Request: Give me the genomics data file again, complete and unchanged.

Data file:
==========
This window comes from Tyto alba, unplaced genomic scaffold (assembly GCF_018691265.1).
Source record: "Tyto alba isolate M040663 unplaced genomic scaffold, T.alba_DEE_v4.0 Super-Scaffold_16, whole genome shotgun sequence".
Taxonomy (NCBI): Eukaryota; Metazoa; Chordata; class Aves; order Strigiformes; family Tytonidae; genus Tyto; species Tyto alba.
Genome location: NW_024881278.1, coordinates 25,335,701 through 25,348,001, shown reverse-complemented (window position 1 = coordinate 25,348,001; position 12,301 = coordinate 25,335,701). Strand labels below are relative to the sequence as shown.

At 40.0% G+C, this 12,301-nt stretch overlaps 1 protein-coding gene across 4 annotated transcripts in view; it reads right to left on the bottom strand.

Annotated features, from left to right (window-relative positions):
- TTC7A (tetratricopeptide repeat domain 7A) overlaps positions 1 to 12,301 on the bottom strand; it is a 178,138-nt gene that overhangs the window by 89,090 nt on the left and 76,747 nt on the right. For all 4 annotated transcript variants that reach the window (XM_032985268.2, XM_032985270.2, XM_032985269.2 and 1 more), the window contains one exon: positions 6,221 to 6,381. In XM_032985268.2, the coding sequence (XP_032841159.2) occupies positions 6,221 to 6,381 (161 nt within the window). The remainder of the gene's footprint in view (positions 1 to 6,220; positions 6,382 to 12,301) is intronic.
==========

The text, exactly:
This window comes from Tyto alba, unplaced genomic scaffold (assembly GCF_018691265.1).
Source record: "Tyto alba isolate M040663 unplaced genomic scaffold, T.alba_DEE_v4.0 Super-Scaffold_16, whole genome shotgun sequence".
Taxonomy (NCBI): Eukaryota; Metazoa; Chordata; class Aves; order Strigiformes; family Tytonidae; genus Tyto; species Tyto alba.
Genome location: NW_024881278.1, coordinates 25,335,701 through 25,348,001, shown reverse-complemented (window position 1 = coordinate 25,348,001; position 12,301 = coordinate 25,335,701). Strand labels below are relative to the sequence as shown.

At 40.0% G+C, this 12,301-nt stretch overlaps 1 protein-coding gene across 4 annotated transcripts in view; it reads right to left on the bottom strand.

Annotated features, from left to right (window-relative positions):
- TTC7A (tetratricopeptide repeat domain 7A) overlaps positions 1 to 12,301 on the bottom strand; it is a 178,138-nt gene that overhangs the window by 89,090 nt on the left and 76,747 nt on the right. For all 4 annotated transcript variants that reach the window (XM_032985268.2, XM_032985270.2, XM_032985269.2 and 1 more), the window contains one exon: positions 6,221 to 6,381. In XM_032985268.2, the coding sequence (XP_032841159.2) occupies positions 6,221 to 6,381 (161 nt within the window). The remainder of the gene's footprint in view (positions 1 to 6,220; positions 6,382 to 12,301) is intronic.